Reducing GPU Address Translation Overhead with Virtual Caching
Sohi, Gurindar S.
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Heterogeneous computing on tightly-integrated CPU-GPU systems is ubiquitous, and to increase programmability, many of these systems support virtual address accesses from GPU hardware. However, there is no free lunch. Supporting virtual memory entails address translations on every memory access, which greatly impacts performance (about 77% performance degradation on average). To mitigate this overhead, we propose a software-transparent, practical GPU virtual cache hierarchy. We show that a virtual cache hierarchy is an effective GPU address translation bandwidth filter. We make several empirical observations advocating for GPU virtual caches: (1) mirroring CPU-style memory management unit in GPUs is not effective, because GPU workloads show very high Translation Lookaside Buffer (TLB) miss ratio and high miss bandwidth. (2) many requests that miss in TLBs find corresponding valid data in the GPU cache hierarchy. (3) The GPU’s accelerator nature simplifies implementing a deep virtual cache hierarchy (i.e., fewer virtual address synonyms and homonyms). We evaluate both L1-only virtual cache designs and an entire virtual cache hierarchy (private L1s and a shared L2 caches). We find that virtual caching on GPUs considerably improves performance. Our experimental evaluation shows that the proposed entire GPU virtual cache design significantly reduces the overheads of virtual address translation providing an average speedup of 1.77x over a baseline physically cached system. L1-only virtual cache designs show modest performance benefits (1.35x speedup). By using a whole GPU virtual cache hierarchy, we can obtain additional performance benefits.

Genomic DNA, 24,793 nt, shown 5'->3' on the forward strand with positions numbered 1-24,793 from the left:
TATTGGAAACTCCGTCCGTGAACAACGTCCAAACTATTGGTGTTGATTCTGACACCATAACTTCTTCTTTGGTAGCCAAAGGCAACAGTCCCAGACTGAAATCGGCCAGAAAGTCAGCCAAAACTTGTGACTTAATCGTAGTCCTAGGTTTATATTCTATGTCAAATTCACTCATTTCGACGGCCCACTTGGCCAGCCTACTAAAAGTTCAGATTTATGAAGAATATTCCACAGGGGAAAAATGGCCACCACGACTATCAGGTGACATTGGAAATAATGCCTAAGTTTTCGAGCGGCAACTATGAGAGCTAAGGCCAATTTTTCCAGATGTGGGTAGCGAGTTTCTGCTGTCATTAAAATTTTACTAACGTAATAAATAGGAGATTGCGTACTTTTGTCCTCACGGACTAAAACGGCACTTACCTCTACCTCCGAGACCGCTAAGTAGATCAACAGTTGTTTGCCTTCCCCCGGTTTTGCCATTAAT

Virtually indexed virtually tagged caches
GPU Virtual Cache Hierarchy
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